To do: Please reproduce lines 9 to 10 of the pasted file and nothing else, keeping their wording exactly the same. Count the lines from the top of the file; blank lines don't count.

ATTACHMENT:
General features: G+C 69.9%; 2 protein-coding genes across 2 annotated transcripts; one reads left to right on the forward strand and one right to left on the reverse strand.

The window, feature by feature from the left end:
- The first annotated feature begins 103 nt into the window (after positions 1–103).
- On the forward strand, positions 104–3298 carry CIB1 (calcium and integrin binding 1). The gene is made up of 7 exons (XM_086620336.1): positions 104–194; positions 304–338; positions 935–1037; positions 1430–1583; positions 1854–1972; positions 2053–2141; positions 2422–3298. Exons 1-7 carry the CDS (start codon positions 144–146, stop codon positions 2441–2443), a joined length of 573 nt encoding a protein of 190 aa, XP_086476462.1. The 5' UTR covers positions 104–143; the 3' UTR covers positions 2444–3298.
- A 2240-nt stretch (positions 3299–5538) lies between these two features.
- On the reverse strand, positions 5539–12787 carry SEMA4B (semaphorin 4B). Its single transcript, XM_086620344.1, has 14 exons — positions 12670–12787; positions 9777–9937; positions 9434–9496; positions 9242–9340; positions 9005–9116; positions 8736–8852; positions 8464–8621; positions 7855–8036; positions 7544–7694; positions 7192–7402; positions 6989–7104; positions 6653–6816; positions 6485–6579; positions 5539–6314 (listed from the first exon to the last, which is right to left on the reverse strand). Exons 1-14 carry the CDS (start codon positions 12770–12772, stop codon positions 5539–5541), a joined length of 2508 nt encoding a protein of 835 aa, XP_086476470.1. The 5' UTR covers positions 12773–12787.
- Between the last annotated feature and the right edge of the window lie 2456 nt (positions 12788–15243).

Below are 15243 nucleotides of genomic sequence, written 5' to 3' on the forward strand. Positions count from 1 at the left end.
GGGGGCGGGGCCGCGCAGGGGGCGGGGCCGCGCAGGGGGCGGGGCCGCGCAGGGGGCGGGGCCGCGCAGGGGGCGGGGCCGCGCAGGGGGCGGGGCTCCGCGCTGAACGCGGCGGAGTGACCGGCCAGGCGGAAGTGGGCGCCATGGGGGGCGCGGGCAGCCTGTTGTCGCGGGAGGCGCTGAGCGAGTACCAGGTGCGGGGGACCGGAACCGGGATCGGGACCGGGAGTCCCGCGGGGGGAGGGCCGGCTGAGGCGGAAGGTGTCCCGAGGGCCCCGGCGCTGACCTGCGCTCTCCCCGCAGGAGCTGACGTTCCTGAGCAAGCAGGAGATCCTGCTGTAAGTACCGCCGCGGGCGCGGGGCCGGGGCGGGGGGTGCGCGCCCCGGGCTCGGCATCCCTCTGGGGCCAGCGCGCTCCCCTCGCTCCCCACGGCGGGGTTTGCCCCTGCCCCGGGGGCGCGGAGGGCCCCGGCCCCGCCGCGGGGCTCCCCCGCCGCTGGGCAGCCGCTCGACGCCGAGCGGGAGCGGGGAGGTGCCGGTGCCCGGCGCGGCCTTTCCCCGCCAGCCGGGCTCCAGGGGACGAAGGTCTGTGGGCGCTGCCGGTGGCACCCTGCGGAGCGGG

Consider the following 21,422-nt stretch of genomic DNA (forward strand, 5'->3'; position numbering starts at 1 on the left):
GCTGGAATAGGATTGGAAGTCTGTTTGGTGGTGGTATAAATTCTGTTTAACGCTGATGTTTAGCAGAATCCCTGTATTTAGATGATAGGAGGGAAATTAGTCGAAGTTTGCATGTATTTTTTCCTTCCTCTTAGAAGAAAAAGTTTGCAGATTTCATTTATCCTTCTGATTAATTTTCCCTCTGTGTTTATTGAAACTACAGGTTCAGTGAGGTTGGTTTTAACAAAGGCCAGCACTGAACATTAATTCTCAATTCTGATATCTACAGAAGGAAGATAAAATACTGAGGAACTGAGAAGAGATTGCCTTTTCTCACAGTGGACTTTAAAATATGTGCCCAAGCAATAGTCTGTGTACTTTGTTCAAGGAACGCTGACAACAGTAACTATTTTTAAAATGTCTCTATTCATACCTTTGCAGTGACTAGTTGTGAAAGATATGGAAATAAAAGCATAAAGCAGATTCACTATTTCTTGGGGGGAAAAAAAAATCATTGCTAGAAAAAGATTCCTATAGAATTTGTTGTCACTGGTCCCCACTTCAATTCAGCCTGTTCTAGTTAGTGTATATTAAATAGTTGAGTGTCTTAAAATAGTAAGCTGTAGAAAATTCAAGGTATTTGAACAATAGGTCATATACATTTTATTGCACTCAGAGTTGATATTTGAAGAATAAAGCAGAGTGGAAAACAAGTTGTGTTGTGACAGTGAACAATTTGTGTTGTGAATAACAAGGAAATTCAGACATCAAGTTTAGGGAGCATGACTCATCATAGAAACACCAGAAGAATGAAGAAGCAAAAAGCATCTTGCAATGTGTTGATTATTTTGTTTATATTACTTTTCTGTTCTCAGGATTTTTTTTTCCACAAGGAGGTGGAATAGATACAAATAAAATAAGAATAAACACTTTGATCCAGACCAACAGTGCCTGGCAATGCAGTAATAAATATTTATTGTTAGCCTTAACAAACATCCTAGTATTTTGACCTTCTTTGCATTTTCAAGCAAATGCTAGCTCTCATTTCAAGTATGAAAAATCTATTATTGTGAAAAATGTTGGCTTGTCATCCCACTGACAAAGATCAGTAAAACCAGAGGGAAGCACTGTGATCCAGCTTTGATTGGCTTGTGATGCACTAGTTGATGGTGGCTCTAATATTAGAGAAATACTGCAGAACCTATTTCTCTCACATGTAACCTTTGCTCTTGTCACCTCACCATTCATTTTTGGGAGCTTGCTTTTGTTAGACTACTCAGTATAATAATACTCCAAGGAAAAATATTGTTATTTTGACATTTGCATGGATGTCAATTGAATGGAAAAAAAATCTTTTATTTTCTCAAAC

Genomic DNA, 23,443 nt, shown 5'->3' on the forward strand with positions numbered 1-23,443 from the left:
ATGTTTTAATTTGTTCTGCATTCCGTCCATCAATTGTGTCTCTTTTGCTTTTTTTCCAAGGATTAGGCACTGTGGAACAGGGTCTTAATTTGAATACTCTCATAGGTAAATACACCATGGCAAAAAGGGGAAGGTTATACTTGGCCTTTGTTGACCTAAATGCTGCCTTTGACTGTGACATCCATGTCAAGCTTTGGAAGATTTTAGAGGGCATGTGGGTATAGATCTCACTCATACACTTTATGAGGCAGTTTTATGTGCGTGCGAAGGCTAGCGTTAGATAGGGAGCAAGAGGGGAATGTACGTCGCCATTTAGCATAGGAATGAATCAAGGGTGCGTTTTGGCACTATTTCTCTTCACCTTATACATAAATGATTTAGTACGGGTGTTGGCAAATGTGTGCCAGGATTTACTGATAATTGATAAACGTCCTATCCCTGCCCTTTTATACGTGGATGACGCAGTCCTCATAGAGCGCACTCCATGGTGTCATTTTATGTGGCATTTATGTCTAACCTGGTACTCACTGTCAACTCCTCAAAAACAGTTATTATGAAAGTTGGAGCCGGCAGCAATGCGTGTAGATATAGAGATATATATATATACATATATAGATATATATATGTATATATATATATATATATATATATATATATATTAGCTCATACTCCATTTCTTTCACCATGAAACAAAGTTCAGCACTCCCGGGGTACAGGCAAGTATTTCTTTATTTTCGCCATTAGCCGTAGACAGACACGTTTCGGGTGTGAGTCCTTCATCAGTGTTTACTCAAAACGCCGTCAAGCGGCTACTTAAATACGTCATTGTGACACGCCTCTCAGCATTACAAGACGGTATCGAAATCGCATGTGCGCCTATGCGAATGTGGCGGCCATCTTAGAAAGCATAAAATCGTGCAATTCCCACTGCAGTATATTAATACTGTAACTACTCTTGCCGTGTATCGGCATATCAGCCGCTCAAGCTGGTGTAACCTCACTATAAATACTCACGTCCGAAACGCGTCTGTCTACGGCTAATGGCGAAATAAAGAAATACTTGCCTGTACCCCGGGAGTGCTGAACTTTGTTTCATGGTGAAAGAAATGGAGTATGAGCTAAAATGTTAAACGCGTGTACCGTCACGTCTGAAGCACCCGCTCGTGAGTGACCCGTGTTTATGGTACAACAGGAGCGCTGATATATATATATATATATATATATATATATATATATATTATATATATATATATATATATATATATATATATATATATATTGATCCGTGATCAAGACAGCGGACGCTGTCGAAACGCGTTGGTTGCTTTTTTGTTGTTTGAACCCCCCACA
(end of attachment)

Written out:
GGGGGCGGGGCCGCGCAGGGGGCGGGGCCGCGCAGGGGGCGGGGCCGCGCAGGGGGCGGGGCCGCGCAGGGGGCGGGGCCGCGCAGGGGGCGGGGCTCCGCGCTGAACGCGGCGGAGTGACCGGCCAGGCGGAAGTGGGCGCCATGGGGGGCGCGGGCAGCCTGTTGTCGCGGGAGGCGCTGAGCGAGTACCAGGTGCGGGGGACCGGAACCGGGATCGGGACCGGGAGTCCCGCGGGGGGAGGGCCGGCTGAGGCGGAAGGTGTCCCGAGGGCCCCGGCGCTGACCTGCGCTCTCCCCGCAGGAGCTGACGTTCCTGAGCAAGCAGGAGATCCTGCTGTAAGTACCGCCGCGGGCGCGGGGCCGGGGCGGGGGGTGCGCGCCCCGGGCTCGGCATCCCTCTGGGGCCAGCGCGCTCCCCTCGCTCCCCACGGCGGGGTTTGCCCCTGCCCCGGGGGCGCGGAGGGCCCCGGCCCCGCCGCGGGGCTCCCCCGCCGCTGGGCAGCCGCTCGACGCCGAGCGGGAGCGGGGAGGTGCCGGTGCCCGGCGCGGCCTTTCCCCGCCAGCCGGGCTCCAGGGGACGAAGGTCTGTGGGCGCTGCCGGTGGCACCCTGCGGAGCGGG

Consider the following 21,422-nt stretch of genomic DNA (forward strand, 5'->3'; position numbering starts at 1 on the left):